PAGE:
November 23, 2011
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OPINION: In the U.S. we are drowning in political commercials
The world appears to be falling apart and America resembles Humpty Dumpty after the fall, except we have no leaders to put it back together again.
OPINION: A growing number of people no longer accept biblical teaching
There are at least two problems with using a moral and biblical argument. One is: How do same-sex marriage opponents persuade people who don’t believe traditional marriage was God’s idea and should remain as He intended? The answer is they can’t. And so it becomes a political power play with one side quoting Scripture or history and the other side demanding “equality.” Whoever gets the most votes — at the ballot box or by judicial decision — wins.
OPINION: Sometimes it seems the priority of our elected officials and experts is self-protection
Failure to tell the truth about a whole range of things has contributed to public distrust, even cynicism, about government.
OPINION: While willing to accept credit for success, the president spreads blame for failure
Evidence of the rise of ISIS was visible in the terrorist group’s conquering of Fallujah at the beginning of this year. Many in the intelligence community predicted ISIS would attempt to seize more Iraqi territory, which it has.
College freshmen are completing their first month on campus. According to the website The Other Freshman 15, “The first 15 weeks of college can be the riskiest for sexual assault. … One out of five students experience rape or sexual assault while they are in college, and in the great majority of cases (75-80 percent), the victim knows the attacker.”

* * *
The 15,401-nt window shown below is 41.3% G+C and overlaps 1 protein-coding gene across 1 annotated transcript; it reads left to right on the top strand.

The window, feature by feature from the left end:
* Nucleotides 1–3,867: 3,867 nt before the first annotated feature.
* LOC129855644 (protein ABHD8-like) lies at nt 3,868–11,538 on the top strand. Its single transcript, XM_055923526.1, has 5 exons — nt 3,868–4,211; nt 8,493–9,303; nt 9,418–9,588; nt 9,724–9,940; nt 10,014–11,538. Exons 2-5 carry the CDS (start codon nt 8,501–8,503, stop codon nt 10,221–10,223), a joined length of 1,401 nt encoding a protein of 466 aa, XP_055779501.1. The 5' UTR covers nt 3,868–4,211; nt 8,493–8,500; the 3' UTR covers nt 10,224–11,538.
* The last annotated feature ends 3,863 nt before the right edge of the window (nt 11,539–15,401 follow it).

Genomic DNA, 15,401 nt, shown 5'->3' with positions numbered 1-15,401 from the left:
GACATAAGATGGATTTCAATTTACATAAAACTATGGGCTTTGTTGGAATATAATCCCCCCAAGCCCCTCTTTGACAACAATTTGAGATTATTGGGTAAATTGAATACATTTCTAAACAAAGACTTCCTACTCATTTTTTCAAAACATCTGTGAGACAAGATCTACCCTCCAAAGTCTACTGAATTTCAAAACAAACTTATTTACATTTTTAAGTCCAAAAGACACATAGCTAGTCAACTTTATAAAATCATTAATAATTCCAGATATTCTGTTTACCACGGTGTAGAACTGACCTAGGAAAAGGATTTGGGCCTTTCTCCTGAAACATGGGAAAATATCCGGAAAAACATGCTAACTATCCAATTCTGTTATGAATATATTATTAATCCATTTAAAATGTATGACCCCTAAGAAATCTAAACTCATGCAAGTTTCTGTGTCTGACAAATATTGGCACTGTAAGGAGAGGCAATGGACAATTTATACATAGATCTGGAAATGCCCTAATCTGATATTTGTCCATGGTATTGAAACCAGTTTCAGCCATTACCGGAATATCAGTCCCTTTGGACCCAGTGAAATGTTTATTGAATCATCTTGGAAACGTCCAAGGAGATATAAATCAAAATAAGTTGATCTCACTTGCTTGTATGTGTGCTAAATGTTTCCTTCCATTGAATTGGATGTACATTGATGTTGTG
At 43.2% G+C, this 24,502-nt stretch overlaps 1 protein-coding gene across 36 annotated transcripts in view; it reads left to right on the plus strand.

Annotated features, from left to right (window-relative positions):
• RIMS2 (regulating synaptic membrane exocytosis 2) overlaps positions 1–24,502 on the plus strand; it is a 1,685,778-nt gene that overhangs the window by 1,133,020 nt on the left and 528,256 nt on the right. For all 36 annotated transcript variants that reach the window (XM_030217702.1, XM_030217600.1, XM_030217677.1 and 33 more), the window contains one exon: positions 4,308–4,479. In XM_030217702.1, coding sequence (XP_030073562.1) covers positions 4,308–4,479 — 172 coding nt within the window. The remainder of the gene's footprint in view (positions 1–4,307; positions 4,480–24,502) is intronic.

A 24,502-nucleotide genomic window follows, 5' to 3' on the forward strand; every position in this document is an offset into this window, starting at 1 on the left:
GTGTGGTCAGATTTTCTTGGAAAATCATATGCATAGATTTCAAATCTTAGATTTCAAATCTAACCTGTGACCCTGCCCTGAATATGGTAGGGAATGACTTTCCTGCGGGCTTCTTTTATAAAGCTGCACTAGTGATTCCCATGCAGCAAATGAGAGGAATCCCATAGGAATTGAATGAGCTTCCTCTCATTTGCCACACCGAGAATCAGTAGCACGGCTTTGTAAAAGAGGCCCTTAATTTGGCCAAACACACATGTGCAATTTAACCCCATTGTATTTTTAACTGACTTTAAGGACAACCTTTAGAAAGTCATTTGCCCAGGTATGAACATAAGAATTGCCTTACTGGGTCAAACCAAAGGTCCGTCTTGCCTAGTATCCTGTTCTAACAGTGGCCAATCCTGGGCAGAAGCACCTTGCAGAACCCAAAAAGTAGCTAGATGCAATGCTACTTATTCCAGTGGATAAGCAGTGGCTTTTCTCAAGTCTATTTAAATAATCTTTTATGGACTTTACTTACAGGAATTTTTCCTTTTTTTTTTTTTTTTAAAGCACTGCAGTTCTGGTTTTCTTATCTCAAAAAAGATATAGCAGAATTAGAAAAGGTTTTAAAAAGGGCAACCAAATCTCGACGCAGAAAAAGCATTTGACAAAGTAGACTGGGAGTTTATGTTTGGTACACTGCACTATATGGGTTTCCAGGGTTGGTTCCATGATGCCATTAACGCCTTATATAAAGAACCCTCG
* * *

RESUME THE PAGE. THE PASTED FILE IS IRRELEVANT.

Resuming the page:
OPINION: A change in American thinking is needed in the war against the Islamic State
This war against a constantly shifting force of what is, despite denials by the president and Secretary of State John Kerry, a religious-political virus, is likely to last years, perhaps decades.
OPINION: Many Americans have forgotten what it means to be an American
Since the turbulent ’60s, some Americans have chosen to ignore, even oppose, values taught to their forebears. These tenets begin with personal responsibility and accountability, hard work, capitalism, self-reliance, faith in God and patriotism.
OPINION: Hillary Clinton's record as first lady, senator and secretary of state has little substance
There is much we know about Hillary Clinton by whatever label she chooses to wear or hide behind. She has been in the national spotlight for more than two decades and most people have already decided what they think of her.
OPINION: There is no excuse other than legitimate life-preserving self-defense for a man becoming physically violent towards a woman
If the NFL wants to help itself in this area more, women should be put in positions of power where they could not only provide a useful check on players, but on the predominately male management that has for too long made excuses for outrageous and even criminal behavior.
OPINION: Not surprisingly, China lied about freedoms promised to Hong Kong
China has been slowly eroding freedoms in Hong Kong, but its latest move takes a bigget bite.
OPINION: The referendum generally pits a younger liberal population in favor of separation against older, more conservative Scots
If Scotland leaves its British “home” of three centuries, it may find it can’t go home again.
OPINION: An international coalition must be created to fight and defeat the militant Islamic fanatics
ISIS supporters already are distributing leaflets in London, calling on people to abandon Britain in favor of the Islamic State.
OPINION: Full of joy on the outside, Robin Williams apparently was tormented inside
Many people misunderstand clinical depression. They think because someone has wealth and fame, or circumstances better than others, they should be happy, or at least content.